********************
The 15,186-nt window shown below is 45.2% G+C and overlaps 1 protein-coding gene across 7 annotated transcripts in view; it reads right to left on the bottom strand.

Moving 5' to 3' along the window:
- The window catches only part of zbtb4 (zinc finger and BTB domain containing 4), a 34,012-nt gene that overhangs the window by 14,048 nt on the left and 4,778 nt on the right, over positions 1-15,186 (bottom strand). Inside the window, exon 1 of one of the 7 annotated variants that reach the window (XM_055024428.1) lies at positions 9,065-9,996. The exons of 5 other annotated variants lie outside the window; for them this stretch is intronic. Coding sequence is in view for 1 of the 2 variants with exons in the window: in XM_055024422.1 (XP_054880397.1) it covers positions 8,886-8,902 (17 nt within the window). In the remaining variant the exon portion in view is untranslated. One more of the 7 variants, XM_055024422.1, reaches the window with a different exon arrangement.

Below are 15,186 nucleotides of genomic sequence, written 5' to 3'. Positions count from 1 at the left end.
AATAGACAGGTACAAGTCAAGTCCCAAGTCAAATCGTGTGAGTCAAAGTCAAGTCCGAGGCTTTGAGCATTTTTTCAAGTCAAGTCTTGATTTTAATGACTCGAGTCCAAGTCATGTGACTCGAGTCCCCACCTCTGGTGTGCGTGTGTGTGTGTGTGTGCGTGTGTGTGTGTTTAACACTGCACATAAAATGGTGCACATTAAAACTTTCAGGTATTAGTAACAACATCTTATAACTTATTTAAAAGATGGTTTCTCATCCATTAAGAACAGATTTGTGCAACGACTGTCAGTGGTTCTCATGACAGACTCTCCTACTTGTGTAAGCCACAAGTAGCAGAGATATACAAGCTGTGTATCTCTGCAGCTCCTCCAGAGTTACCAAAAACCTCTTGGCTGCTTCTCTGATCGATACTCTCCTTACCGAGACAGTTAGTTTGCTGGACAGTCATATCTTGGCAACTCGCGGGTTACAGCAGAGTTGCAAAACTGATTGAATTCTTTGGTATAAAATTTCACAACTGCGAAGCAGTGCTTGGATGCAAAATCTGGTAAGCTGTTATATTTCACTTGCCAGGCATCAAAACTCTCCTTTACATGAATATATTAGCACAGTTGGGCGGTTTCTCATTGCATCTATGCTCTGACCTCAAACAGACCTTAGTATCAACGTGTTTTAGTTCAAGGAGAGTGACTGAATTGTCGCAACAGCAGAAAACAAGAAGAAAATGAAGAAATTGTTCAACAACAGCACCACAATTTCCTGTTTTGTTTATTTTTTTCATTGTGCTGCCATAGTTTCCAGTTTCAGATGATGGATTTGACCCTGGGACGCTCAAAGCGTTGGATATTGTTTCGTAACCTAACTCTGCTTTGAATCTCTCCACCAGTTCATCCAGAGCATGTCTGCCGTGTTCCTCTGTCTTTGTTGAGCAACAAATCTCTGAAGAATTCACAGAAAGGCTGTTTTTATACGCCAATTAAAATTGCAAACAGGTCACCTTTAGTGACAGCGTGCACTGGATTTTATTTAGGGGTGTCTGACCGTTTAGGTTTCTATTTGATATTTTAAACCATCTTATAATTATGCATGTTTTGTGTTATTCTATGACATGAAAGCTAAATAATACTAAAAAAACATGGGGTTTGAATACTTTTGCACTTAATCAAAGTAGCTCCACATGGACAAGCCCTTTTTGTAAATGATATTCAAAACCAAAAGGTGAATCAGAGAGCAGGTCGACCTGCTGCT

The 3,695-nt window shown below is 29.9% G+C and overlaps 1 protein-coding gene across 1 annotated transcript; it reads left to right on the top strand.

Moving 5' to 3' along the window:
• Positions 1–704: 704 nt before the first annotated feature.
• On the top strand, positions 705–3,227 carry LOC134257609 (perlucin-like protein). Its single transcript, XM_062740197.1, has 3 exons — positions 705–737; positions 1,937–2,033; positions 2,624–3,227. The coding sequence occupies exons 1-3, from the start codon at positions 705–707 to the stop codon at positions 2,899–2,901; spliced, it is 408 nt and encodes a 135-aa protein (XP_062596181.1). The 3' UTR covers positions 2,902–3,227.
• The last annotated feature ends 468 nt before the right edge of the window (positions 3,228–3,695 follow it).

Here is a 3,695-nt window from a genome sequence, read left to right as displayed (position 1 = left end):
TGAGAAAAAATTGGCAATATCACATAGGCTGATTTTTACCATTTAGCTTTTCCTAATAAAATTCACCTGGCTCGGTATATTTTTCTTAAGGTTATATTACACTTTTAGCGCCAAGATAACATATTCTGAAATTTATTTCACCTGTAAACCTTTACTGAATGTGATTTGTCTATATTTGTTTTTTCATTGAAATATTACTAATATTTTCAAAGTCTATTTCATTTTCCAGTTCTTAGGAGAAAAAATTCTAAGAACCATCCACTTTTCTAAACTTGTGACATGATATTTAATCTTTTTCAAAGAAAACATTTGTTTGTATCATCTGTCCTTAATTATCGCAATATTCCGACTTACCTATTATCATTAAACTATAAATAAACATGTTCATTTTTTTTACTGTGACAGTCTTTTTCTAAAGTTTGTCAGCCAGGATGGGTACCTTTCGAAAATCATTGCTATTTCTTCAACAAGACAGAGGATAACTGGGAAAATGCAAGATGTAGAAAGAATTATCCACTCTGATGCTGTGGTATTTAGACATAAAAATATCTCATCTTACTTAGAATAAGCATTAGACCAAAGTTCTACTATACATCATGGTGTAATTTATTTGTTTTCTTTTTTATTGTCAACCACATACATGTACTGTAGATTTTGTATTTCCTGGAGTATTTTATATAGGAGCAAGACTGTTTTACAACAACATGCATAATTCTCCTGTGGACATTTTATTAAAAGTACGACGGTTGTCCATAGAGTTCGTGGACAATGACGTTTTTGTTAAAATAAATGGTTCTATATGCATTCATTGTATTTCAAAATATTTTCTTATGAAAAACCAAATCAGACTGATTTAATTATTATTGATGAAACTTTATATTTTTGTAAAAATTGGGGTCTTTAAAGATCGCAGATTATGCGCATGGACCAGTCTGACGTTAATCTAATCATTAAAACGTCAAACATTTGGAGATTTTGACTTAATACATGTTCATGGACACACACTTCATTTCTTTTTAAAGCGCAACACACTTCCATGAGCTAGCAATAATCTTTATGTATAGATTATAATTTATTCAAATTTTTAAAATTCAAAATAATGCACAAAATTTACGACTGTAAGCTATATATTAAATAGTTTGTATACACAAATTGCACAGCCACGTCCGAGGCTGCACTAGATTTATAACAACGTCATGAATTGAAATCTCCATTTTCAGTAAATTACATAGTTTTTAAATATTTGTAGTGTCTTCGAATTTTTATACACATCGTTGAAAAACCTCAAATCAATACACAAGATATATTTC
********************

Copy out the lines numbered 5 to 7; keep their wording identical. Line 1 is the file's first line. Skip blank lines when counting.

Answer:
AATAGACAGGTACAAGTCAAGTCCCAAGTCAAATCGTGTGAGTCAAAGTCAAGTCCGAGGCTTTGAGCATTTTTTCAAGTCAAGTCTTGATTTTAATGACTCGAGTCCAAGTCATGTGACTCGAGTCCCCACCTCTGGTGTGCGTGTGTGTGTGTGTGTGCGTGTGTGTGTGTTTAACACTGCACATAAAATGGTGCACATTAAAACTTTCAGGTATTAGTAACAACATCTTATAACTTATTTAAAAGATGGTTTCTCATCCATTAAGAACAGATTTGTGCAACGACTGTCAGTGGTTCTCATGACAGACTCTCCTACTTGTGTAAGCCACAAGTAGCAGAGATATACAAGCTGTGTATCTCTGCAGCTCCTCCAGAGTTACCAAAAACCTCTTGGCTGCTTCTCTGATCGATACTCTCCTTACCGAGACAGTTAGTTTGCTGGACAGTCATATCTTGGCAACTCGCGGGTTACAGCAGAGTTGCAAAACTGATTGAATTCTTTGGTATAAAATTTCACAACTGCGAAGCAGTGCTTGGATGCAAAATCTGGTAAGCTGTTATATTTCACTTGCCAGGCATCAAAACTCTCCTTTACATGAATATATTAGCACAGTTGGGCGGTTTCTCATTGCATCTATGCTCTGACCTCAAACAGACCTTAGTATCAACGTGTTTTAGTTCAAGGAGAGTGACTGAATTGTCGCAACAGCAGAAAACAAGAAGAAAATGAAGAAATTGTTCAACAACAGCACCACAATTTCCTGTTTTGTTTATTTTTTTCATTGTGCTGCCATAGTTTCCAGTTTCAGATGATGGATTTGACCCTGGGACGCTCAAAGCGTTGGATATTGTTTCGTAACCTAACTCTGCTTTGAATCTCTCCACCAGTTCATCCAGAGCATGTCTGCCGTGTTCCTCTGTCTTTGTTGAGCAACAAATCTCTGAAGAATTCACAGAAAGGCTGTTTTTATACGCCAATTAAAATTGCAAACAGGTCACCTTTAGTGACAGCGTGCACTGGATTTTATTTAGGGGTGTCTGACCGTTTAGGTTTCTATTTGATATTTTAAACCATCTTATAATTATGCATGTTTTGTGTTATTCTATGACATGAAAGCTAAATAATACTAAAAAAACATGGGGTTTGAATACTTTTGCACTTAATCAAAGTAGCTCCACATGGACAAGCCCTTTTTGTAAATGATATTCAAAACCAAAAGGTGAATCAGAGAGCAGGTCGACCTGCTGCT

The 3,695-nt window shown below is 29.9% G+C and overlaps 1 protein-coding gene across 1 annotated transcript; it reads left to right on the top strand.

Moving 5' to 3' along the window: